George Walker - About Hugh Roberts, writer of Hymn #283 (Strong in the Strength of Gentleness) - Marysville, Kansas - October 24,1971

Eighty-one years ago last May, I came to work in the town where this boy was born. I went to work in a store in that town that was across the street from the store his father owned, who was a competitor of the one I was working in.  I have a very vivid remembrance of him. He was six years of age - I was seven years older; thirteen. I remember how he was dressed. I took notice of him.  I observed him because we went to the same Methodist church and Sunday school.  I remember his Mother.  I used to go to prayer meeting where she went. Sometimes I could notice that his mother was different from the others there, the way she prayed- it was more sincere.  But his mother died and left an orphan with four sisters.  Later on he got another Mother; she was good and very true to him.

It brings back a lot of memories when you go back 81 years, I can't think of anyone I knew so long.  Later on, I went to work in the city. He grew up and he worked in his Father's business.  He was highly thought of and just before I came across to this country, we were having a mission in that old town where we spent our teen years. We were religious and tried to be a help to others. Naturally I looked this boy up and I talked to him - he was friendly, and his Father has always been friendly.  But the newspapers put out a scourge - they said, "We had been going into the store and trying to talk to them, and they represented that we had been treated roughly by the proprietor," etc., but that was not so.
Later on when he met God's servants, he got the conviction that this was God's true way, and he made his choice. He was in his twenties, and it meant a lot for him to do this. He was a prominent man there and in the Sunday school. One woman met him on the street after he made his choice, and said, “What do you mean by this, that you would turn on the religion of your Mother, and take your stand now in another?” (Insinuating that he was turning against his Mother.) He said, “I had to do what my conscience (this thing that God put in us to tell us what God says is right or wrong) told me to do, and I had to do what God wants me to do.”

He got a large position in that line of business he was in, in Canada, (Eaton's) and he was getting on well when World War I came on.  The head of that store was greatly patriotic. He thought it was great to have the young fellows join up in the service, etc., but his conscience told him not to take up arms. It meant a great deal for him to take a stand like that in the store, but he went according to the voice of God that came to him.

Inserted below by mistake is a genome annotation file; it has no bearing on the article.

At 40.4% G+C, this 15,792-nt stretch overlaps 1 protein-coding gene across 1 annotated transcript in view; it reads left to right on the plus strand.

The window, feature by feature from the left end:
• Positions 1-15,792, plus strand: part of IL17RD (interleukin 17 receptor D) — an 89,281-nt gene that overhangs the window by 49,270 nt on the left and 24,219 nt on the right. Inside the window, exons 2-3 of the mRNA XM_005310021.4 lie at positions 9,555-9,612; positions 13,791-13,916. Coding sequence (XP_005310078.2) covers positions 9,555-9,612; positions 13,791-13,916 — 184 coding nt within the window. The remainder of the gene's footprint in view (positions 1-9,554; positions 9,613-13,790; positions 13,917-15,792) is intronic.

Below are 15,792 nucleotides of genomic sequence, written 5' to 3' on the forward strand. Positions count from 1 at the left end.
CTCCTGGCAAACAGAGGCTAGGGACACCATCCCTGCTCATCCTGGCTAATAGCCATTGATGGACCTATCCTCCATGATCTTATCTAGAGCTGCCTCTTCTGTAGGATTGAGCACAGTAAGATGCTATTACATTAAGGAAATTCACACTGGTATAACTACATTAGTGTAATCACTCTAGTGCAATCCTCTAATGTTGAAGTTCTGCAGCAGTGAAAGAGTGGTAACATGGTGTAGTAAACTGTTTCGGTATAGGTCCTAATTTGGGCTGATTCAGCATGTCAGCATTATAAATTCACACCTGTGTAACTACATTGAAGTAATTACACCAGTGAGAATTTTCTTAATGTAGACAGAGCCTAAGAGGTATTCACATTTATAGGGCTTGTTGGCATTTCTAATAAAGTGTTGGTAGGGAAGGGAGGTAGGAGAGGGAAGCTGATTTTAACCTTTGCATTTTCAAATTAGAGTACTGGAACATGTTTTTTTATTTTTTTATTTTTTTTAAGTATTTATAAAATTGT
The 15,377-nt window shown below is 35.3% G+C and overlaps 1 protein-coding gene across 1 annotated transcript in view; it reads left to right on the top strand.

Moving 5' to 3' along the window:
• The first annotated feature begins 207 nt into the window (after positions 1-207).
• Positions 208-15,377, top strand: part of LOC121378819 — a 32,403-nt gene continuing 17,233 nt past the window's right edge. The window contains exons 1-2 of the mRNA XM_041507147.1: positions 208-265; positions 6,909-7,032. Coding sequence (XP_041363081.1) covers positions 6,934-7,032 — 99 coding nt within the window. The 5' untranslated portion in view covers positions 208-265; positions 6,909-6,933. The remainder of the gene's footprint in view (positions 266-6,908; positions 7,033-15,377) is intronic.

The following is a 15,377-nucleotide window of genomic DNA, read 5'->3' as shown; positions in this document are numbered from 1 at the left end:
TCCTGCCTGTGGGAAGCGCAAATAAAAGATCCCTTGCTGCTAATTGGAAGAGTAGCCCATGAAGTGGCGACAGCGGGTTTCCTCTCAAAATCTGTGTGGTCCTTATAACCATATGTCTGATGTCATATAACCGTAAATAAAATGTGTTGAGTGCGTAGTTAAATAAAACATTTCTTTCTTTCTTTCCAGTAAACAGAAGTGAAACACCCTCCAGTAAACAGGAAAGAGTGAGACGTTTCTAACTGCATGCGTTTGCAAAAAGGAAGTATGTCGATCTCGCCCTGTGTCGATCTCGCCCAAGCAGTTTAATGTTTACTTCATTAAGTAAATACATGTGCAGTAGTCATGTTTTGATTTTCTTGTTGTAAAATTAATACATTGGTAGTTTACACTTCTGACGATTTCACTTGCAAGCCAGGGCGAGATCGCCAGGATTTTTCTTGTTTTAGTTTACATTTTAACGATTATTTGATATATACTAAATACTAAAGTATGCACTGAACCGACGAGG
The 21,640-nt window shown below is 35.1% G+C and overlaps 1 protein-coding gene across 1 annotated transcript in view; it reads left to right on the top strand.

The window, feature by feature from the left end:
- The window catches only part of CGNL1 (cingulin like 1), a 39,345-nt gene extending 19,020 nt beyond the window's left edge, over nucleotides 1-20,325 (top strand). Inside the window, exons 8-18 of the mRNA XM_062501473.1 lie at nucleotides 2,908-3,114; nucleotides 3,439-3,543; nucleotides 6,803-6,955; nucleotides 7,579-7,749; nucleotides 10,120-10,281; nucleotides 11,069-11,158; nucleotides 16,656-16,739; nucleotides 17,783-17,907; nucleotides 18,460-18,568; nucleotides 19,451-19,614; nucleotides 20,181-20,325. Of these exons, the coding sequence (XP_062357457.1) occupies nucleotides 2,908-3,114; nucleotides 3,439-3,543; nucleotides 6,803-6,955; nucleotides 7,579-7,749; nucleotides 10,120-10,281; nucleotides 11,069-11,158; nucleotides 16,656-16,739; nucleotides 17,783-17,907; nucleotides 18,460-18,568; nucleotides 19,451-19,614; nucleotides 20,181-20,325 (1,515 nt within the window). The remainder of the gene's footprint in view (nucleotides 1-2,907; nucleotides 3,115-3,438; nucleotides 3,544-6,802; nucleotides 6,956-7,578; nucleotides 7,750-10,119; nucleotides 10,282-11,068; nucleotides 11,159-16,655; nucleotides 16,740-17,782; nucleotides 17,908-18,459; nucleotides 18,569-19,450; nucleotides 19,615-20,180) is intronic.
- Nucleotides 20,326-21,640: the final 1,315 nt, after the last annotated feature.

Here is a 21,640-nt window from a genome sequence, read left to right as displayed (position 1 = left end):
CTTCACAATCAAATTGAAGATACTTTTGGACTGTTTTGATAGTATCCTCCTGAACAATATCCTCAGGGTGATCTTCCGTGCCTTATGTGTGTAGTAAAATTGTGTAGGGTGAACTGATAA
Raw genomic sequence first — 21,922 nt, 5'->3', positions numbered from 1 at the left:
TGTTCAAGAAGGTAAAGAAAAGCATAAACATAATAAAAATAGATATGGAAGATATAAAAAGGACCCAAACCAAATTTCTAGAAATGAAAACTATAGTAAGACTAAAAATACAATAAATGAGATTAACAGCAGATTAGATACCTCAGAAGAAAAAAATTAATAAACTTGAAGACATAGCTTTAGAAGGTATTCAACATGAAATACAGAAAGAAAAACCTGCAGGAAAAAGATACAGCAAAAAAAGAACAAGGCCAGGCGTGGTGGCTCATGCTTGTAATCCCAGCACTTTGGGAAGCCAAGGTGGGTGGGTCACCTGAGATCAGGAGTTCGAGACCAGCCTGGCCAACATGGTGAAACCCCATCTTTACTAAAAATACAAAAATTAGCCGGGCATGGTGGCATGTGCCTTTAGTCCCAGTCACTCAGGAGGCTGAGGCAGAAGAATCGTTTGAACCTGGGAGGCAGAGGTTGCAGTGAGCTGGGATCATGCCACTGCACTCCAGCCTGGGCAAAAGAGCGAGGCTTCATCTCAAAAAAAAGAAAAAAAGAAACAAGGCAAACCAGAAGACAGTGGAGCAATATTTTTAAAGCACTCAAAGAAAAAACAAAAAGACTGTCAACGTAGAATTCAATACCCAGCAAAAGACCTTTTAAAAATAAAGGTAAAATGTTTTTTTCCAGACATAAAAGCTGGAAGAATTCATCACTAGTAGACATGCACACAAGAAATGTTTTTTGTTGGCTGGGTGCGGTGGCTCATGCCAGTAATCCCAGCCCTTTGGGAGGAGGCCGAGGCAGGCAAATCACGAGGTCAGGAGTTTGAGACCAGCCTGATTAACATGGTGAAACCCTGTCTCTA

Fifty years ago in the summer, I visited him in the prison camp for Conscientious Objectors. It was a sensible camp in that there was a great tract of land the Government wanted to clear, and they were sent up there to work.  I went to the camp and stopped at the office. There were some young officers there who heard me as I was inquiring about him.  They said, “That's a good piece away, do you want to ride with us?” They wanted to talk to me about him.  They wanted to hear of his background - they said he was different.  They had great respect for him, so much so that they asked me to dine with them.  After working in a department store, here he was now, like in a prison, at hard work out there.  They said. “This man is not like the others - he's different.” He had a different atmosphere about him. 
Two years later, he said he wanted to go out and preach the Gospel, but he wasn't so sure about his physical strength; whether he could do it or not.  For 52 years he has been labouring in the harvest field, seeking to get others to know the Lord. I saw him in the hospital last June.  He had no regrets for what he had done for 52 years, and he was rejoicing. They thought he would live for some time yet, but in spite of that, last Monday he began to fail. He lasted only a little while. 
During last year, twenty-three brothers and sister workers that I have had acquaintance with have received the home call. I would like to tell you a few things that I know about how they finished, but I won't take the time, but I'm glad that in my teen years I got the impression that the end of the road was most important. 
I had great ambitions and thought about different courses in life, then the thought would come to me, “Oh!, how about the end of it - how will this be when you have to go to another world?” It's good to have this before you.  I would like to appeal to the young people today - to get them to look to the end of the road, to keep the end in view. We are glad for those who have finished. They had no regrets. 
Many years ago I said to someone, “We have already made our fortune.” "What do you mean?" "Because of the number of people already we have seen come into God's family, that decided to live for Him, and we were with them when they were finishing - what they had fully repays us. We have made our fortune already - the privilege of helping them come in and then seeing them finish, for it is the finish that counts.” We are glad that we didn't get any ambition to build up an organization, or make some impression in the world, but the way to get a reward is to have the aim of getting people to be espoused bride of Christ - the reward will be given on that great millennium day, when we are around Him and see the number we have helped to get there - that will mean a lot on the other side.   
Knowing the battle, the hymn will have more meaning to you now, after hearing about the rejoicing at the end.  Our brother finished last Monday, and finished well.